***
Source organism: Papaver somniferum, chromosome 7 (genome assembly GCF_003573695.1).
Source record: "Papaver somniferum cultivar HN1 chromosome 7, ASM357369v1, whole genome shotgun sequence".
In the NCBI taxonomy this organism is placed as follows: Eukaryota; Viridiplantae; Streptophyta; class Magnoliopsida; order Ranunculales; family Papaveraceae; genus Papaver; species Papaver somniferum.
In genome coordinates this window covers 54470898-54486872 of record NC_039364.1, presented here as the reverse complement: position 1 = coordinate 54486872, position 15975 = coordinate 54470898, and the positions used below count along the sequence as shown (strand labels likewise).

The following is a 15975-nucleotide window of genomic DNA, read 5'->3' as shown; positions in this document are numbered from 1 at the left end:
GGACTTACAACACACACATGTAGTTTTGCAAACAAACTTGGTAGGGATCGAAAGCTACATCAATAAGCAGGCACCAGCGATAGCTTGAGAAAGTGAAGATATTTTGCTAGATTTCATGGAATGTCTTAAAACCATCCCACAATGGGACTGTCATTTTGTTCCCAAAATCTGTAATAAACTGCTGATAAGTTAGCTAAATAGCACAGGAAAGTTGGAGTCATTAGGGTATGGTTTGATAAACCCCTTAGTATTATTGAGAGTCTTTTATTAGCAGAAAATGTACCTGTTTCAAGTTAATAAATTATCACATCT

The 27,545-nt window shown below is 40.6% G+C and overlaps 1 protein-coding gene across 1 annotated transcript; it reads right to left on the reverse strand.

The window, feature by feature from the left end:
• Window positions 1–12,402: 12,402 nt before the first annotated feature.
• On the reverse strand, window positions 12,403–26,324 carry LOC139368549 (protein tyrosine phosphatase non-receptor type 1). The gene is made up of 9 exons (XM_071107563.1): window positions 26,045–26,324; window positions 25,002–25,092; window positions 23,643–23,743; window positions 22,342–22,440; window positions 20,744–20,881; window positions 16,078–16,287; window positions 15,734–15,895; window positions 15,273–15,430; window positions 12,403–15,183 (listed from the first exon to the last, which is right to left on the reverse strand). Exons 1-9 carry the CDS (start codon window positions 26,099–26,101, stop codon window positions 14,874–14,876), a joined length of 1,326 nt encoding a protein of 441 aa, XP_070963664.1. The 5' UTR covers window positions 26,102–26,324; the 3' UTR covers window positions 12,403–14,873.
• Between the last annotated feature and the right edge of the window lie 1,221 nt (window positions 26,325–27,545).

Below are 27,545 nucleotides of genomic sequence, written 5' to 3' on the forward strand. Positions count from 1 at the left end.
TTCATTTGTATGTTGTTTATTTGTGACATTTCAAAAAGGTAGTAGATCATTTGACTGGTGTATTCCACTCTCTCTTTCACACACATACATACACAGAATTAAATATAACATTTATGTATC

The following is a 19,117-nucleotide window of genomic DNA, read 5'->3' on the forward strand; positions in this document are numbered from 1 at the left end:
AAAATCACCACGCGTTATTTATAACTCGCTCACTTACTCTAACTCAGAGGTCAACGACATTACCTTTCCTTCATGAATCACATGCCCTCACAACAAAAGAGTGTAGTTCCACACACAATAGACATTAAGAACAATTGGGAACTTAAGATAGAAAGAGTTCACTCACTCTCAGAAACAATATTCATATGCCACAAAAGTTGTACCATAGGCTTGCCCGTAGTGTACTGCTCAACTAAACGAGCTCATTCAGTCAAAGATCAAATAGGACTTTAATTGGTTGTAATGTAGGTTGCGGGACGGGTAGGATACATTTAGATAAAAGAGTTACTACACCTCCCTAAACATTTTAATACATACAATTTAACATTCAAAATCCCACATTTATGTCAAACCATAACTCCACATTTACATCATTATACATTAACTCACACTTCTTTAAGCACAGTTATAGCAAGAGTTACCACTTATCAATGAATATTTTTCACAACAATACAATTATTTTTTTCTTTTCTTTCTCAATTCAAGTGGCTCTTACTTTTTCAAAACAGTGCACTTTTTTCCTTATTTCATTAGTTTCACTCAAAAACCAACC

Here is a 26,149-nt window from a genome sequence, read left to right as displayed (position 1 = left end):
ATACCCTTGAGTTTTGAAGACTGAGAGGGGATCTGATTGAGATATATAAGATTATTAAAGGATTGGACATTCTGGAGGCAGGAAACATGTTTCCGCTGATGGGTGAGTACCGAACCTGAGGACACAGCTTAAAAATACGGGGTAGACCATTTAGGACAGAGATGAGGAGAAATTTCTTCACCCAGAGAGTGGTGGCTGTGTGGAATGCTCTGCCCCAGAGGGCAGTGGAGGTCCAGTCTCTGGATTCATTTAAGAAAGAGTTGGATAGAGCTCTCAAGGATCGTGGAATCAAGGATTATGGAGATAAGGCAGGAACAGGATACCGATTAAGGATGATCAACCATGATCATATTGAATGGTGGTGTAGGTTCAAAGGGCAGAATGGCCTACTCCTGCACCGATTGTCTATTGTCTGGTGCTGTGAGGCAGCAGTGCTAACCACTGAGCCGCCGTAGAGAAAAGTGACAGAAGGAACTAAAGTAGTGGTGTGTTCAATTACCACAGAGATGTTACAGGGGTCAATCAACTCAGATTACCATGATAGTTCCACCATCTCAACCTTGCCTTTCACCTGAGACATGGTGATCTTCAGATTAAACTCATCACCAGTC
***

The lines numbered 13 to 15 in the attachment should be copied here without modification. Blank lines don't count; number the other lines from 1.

TTCATTTGTATGTTGTTTATTTGTGACATTTCAAAAAGGTAGTAGATCATTTGACTGGTGTATTCCACTCTCTCTTTCACACACATACATACACAGAATTAAATATAACATTTATGTATC

The following is a 19,117-nucleotide window of genomic DNA, read 5'->3' on the forward strand; positions in this document are numbered from 1 at the left end:
AAAATCACCACGCGTTATTTATAACTCGCTCACTTACTCTAACTCAGAGGTCAACGACATTACCTTTCCTTCATGAATCACATGCCCTCACAACAAAAGAGTGTAGTTCCACACACAATAGACATTAAGAACAATTGGGAACTTAAGATAGAAAGAGTTCACTCACTCTCAGAAACAATATTCATATGCCACAAAAGTTGTACCATAGGCTTGCCCGTAGTGTACTGCTCAACTAAACGAGCTCATTCAGTCAAAGATCAAATAGGACTTTAATTGGTTGTAATGTAGGTTGCGGGACGGGTAGGATACATTTAGATAAAAGAGTTACTACACCTCCCTAAACATTTTAATACATACAATTTAACATTCAAAATCCCACATTTATGTCAAACCATAACTCCACATTTACATCATTATACATTAACTCACACTTCTTTAAGCACAGTTATAGCAAGAGTTACCACTTATCAATGAATATTTTTCACAACAATACAATTATTTTTTTCTTTTCTTTCTCAATTCAAGTGGCTCTTACTTTTTCAAAACAGTGCACTTTTTTCCTTATTTCATTAGTTTCACTCAAAAACCAACC